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Summary

William Burroughs closed his classic novel, Junky, by saying he had determined to search out a drug he called 'Yage', a drug that could be 'the final fix'. In The Yage Letters, a mix of travel writing, satire, psychedelia and epistolary novel, he journeys through South America, writing to his friend Allen Ginsberg about his experiments with the strange drug, using it to travel through time and space and derange his senses.

Burroughs' letters reveal his desire to escape the norms of American society which hemmed him in, and the extraordinary steps he took to break free.

©2006 The William Burroughs Trust, The Allen Ginsberg Trust, Introduction Copyright by Oliver Harris (P)2013 Recorded Books

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    4 out of 5 stars
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  • Wildfire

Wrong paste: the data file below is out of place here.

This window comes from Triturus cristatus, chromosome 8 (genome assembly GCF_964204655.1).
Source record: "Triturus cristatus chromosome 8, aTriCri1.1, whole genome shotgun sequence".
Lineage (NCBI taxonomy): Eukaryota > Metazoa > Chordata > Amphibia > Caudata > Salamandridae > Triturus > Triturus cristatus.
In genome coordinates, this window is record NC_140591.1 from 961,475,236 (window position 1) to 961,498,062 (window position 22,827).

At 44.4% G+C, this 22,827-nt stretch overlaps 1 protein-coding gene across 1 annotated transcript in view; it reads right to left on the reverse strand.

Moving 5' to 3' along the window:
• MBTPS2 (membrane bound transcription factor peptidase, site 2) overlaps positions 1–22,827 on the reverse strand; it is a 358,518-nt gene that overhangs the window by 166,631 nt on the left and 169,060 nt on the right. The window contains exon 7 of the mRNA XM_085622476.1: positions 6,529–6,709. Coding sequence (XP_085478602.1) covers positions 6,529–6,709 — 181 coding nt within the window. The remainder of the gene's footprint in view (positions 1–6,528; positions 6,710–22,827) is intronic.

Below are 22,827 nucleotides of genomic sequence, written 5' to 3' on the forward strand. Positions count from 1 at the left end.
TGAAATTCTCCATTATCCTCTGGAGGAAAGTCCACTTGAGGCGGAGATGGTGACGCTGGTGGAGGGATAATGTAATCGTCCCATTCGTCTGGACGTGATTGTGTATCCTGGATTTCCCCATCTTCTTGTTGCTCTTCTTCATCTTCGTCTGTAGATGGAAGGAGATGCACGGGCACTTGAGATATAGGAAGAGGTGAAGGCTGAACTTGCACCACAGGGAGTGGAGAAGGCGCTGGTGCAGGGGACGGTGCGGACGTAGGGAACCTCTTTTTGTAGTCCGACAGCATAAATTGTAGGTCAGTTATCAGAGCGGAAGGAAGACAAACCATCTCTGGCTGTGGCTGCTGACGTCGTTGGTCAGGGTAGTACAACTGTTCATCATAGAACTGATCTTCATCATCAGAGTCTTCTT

• 24-04-18

Lyrical passages by Allen Ginsberg

The opening editor’s introduction is dry & academic, relating the history of this manuscript. I listened to the whole thing but it’s only for literary nerds. Feel free to skip it. The performances are a cut above, Luis Moreno & Mark Nelson both outstanding. And the Allen Ginsberg passages are lyrical spiritual passages about ineffable ayahuasca journeys, which are experiences that primarily occur outside of the realm of language. Which make Allen Ginsberg’s poetry all the more affecting.

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  • Macy Grant
  • 02-03-16

Narrator sounds nothing like Burroughs

I have been listening to all of the Burroughs book on audible and this narrator sounds nothing like Burroughs. All of the other books had someone who at least sounded a little bit like Burroughs. They really need to remake this book with a proper narrator.

0 of 2 people found this review helpful